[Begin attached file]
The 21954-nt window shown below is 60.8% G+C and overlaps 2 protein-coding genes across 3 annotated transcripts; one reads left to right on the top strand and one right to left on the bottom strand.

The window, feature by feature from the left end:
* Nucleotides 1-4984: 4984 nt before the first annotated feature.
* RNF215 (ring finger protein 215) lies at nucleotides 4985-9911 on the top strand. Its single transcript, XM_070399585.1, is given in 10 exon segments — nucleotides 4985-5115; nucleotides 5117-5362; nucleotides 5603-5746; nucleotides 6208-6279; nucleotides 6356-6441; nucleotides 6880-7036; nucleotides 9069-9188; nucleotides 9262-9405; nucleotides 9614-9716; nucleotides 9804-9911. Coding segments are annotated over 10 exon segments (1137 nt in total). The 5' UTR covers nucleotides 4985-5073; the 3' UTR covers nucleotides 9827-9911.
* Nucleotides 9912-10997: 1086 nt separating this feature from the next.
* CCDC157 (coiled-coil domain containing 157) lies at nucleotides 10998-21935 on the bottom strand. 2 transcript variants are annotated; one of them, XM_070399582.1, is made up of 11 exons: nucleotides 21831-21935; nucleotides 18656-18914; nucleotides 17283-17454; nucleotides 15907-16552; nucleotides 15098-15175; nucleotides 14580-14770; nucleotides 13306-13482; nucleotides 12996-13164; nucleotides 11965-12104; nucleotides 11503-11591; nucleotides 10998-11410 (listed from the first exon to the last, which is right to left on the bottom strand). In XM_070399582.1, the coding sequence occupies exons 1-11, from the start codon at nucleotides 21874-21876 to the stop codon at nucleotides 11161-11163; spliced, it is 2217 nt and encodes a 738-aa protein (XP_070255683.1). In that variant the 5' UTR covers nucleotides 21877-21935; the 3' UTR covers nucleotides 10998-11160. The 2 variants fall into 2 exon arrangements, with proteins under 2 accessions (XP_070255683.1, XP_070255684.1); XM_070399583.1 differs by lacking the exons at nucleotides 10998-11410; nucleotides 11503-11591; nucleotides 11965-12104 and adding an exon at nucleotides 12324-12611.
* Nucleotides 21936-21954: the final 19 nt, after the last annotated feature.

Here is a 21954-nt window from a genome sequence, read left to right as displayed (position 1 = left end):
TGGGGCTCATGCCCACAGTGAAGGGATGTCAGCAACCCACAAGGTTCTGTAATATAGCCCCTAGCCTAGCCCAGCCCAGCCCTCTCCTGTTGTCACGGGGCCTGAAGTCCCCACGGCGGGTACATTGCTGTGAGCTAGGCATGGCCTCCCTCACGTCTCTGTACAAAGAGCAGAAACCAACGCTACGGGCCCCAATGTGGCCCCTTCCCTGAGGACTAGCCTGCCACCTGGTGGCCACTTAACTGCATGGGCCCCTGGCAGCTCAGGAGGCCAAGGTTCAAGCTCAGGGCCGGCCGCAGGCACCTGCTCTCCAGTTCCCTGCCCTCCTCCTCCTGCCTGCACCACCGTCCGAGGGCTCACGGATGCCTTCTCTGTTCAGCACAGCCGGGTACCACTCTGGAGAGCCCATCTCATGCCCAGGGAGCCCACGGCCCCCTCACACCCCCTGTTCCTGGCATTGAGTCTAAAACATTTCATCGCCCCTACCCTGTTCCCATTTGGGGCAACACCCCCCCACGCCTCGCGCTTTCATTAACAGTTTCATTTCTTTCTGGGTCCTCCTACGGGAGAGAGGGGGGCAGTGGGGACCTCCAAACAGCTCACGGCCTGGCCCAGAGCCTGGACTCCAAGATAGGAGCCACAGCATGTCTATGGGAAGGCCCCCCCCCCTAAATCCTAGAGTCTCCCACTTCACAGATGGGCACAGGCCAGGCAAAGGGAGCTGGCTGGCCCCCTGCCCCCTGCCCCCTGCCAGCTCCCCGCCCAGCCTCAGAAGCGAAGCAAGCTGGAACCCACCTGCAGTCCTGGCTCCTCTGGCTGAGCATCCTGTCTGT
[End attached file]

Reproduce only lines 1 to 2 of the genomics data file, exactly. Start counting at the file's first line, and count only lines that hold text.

The 21954-nt window shown below is 60.8% G+C and overlaps 2 protein-coding genes across 3 annotated transcripts; one reads left to right on the top strand and one right to left on the bottom strand.

The window, feature by feature from the left end: